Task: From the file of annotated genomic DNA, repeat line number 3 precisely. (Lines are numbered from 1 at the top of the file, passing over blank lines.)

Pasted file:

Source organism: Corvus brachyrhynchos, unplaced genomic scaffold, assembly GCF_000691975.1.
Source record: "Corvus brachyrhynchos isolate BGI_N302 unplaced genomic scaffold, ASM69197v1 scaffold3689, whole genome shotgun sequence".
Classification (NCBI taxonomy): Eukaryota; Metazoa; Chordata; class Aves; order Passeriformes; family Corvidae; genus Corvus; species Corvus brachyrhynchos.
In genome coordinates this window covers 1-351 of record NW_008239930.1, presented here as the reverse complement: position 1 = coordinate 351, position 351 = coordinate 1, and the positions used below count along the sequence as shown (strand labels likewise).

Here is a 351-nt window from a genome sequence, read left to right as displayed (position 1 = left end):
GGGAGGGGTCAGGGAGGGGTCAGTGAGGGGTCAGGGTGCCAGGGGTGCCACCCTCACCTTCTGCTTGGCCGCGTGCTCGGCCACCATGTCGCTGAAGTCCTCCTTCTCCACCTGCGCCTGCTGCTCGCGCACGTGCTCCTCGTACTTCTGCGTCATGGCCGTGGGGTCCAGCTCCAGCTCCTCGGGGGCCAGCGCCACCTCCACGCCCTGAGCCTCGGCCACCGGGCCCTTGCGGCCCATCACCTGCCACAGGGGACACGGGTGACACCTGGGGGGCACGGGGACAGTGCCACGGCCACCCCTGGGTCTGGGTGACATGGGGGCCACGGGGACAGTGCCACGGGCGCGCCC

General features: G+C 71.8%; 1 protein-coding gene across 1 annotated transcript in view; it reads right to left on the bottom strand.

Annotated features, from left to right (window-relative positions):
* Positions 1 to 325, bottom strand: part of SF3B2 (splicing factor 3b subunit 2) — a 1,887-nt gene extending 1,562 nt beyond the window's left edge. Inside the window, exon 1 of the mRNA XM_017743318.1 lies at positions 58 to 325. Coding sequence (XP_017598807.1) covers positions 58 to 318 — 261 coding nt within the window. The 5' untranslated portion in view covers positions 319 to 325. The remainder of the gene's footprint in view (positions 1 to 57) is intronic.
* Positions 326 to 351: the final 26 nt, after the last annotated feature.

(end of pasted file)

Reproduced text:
Classification (NCBI taxonomy): Eukaryota; Metazoa; Chordata; class Aves; order Passeriformes; family Corvidae; genus Corvus; species Corvus brachyrhynchos.